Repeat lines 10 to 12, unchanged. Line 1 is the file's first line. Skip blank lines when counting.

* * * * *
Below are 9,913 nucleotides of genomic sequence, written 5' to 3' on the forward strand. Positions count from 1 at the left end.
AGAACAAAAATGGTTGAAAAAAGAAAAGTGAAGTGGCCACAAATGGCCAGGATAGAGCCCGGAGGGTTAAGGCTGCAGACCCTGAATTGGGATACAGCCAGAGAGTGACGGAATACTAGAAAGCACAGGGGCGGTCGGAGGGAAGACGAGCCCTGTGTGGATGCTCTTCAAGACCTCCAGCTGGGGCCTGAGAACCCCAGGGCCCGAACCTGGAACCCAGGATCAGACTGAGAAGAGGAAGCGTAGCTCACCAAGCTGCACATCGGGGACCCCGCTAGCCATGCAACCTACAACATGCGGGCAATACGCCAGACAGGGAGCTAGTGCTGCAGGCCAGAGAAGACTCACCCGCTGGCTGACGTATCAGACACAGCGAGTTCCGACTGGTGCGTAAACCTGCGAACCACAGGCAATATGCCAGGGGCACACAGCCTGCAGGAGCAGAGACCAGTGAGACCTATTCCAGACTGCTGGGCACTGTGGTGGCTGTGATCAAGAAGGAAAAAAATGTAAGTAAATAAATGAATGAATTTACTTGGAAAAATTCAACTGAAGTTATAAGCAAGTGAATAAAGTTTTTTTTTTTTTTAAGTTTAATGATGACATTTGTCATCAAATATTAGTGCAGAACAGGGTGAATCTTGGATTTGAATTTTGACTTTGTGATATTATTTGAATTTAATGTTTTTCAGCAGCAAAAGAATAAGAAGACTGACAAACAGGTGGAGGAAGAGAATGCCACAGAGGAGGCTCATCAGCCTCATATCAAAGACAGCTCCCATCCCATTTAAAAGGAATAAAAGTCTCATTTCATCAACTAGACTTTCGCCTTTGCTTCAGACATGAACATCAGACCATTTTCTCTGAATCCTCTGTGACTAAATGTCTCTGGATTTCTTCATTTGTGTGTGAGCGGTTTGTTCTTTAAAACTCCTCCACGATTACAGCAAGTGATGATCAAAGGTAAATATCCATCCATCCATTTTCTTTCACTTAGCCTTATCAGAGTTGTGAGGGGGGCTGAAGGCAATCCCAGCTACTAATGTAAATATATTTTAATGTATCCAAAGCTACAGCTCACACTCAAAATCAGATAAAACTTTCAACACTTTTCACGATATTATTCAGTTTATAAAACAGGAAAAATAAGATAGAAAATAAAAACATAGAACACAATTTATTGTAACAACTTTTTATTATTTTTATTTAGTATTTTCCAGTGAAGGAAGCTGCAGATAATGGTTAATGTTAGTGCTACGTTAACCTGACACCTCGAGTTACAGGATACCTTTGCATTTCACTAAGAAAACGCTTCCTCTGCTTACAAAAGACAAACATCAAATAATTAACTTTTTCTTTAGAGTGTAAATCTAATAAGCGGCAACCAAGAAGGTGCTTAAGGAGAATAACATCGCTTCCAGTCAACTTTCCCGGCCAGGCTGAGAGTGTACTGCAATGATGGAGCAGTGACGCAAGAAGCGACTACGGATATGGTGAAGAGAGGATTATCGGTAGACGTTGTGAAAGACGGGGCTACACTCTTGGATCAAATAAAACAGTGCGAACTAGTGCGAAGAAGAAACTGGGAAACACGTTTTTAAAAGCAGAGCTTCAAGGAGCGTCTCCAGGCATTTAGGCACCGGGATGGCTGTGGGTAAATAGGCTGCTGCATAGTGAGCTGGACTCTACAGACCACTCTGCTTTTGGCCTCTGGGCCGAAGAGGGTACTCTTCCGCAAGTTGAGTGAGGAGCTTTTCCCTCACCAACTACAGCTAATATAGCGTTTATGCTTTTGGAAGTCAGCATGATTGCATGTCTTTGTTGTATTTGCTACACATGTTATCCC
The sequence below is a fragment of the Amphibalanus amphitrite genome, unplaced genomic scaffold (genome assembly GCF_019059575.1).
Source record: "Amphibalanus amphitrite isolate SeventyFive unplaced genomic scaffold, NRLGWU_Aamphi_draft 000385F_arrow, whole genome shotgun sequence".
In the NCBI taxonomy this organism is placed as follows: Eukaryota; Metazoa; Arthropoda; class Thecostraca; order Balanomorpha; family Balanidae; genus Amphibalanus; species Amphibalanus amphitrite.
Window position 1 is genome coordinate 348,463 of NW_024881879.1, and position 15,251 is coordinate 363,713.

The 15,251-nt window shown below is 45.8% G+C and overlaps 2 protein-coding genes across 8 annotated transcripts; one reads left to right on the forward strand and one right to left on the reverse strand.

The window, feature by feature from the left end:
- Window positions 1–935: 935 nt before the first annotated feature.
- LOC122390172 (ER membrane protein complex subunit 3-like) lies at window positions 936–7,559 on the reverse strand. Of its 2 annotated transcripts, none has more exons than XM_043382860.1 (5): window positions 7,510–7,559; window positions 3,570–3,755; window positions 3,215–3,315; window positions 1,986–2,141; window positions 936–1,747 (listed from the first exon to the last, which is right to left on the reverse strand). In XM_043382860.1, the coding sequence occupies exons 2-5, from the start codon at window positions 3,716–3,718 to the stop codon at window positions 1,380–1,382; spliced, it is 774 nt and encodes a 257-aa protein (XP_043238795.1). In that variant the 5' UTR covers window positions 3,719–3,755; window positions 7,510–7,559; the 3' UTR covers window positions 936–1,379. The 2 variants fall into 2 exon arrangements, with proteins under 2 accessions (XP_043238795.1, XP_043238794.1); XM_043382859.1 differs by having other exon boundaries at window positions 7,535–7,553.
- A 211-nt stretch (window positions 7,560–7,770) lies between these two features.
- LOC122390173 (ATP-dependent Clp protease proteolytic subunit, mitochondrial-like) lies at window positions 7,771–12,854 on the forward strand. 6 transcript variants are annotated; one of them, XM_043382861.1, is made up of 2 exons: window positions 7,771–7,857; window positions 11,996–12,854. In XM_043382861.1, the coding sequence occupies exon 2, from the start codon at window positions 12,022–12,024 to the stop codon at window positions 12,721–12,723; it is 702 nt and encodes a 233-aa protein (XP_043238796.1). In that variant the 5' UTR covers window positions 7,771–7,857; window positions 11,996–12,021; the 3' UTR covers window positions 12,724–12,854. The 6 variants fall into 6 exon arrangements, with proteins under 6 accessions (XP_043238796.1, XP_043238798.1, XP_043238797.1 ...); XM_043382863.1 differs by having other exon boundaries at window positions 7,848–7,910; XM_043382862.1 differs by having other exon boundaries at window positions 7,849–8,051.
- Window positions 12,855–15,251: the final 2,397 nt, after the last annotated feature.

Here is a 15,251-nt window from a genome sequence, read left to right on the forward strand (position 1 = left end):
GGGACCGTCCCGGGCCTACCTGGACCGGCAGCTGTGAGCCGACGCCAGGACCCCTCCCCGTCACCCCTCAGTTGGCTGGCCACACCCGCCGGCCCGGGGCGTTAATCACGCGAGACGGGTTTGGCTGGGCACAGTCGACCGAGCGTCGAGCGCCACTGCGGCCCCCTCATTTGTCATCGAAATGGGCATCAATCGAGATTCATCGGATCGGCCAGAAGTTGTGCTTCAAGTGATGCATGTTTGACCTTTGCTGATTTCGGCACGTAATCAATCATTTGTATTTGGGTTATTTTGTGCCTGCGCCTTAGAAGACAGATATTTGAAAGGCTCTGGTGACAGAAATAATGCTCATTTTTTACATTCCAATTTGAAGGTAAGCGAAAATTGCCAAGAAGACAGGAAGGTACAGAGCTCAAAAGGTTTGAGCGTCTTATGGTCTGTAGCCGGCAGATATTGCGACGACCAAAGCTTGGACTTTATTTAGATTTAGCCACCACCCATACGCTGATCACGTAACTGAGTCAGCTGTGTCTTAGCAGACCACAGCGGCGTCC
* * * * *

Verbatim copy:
- LOC122390172 (ER membrane protein complex subunit 3-like) lies at window positions 936–7,559 on the reverse strand. Of its 2 annotated transcripts, none has more exons than XM_043382860.1 (5): window positions 7,510–7,559; window positions 3,570–3,755; window positions 3,215–3,315; window positions 1,986–2,141; window positions 936–1,747 (listed from the first exon to the last, which is right to left on the reverse strand). In XM_043382860.1, the coding sequence occupies exons 2-5, from the start codon at window positions 3,716–3,718 to the stop codon at window positions 1,380–1,382; spliced, it is 774 nt and encodes a 257-aa protein (XP_043238795.1). In that variant the 5' UTR covers window positions 3,719–3,755; window positions 7,510–7,559; the 3' UTR covers window positions 936–1,379. The 2 variants fall into 2 exon arrangements, with proteins under 2 accessions (XP_043238795.1, XP_043238794.1); XM_043382859.1 differs by having other exon boundaries at window positions 7,535–7,553.
- A 211-nt stretch (window positions 7,560–7,770) lies between these two features.
- LOC122390173 (ATP-dependent Clp protease proteolytic subunit, mitochondrial-like) lies at window positions 7,771–12,854 on the forward strand. 6 transcript variants are annotated; one of them, XM_043382861.1, is made up of 2 exons: window positions 7,771–7,857; window positions 11,996–12,854. In XM_043382861.1, the coding sequence occupies exon 2, from the start codon at window positions 12,022–12,024 to the stop codon at window positions 12,721–12,723; it is 702 nt and encodes a 233-aa protein (XP_043238796.1). In that variant the 5' UTR covers window positions 7,771–7,857; window positions 11,996–12,021; the 3' UTR covers window positions 12,724–12,854. The 6 variants fall into 6 exon arrangements, with proteins under 6 accessions (XP_043238796.1, XP_043238798.1, XP_043238797.1 ...); XM_043382863.1 differs by having other exon boundaries at window positions 7,848–7,910; XM_043382862.1 differs by having other exon boundaries at window positions 7,849–8,051.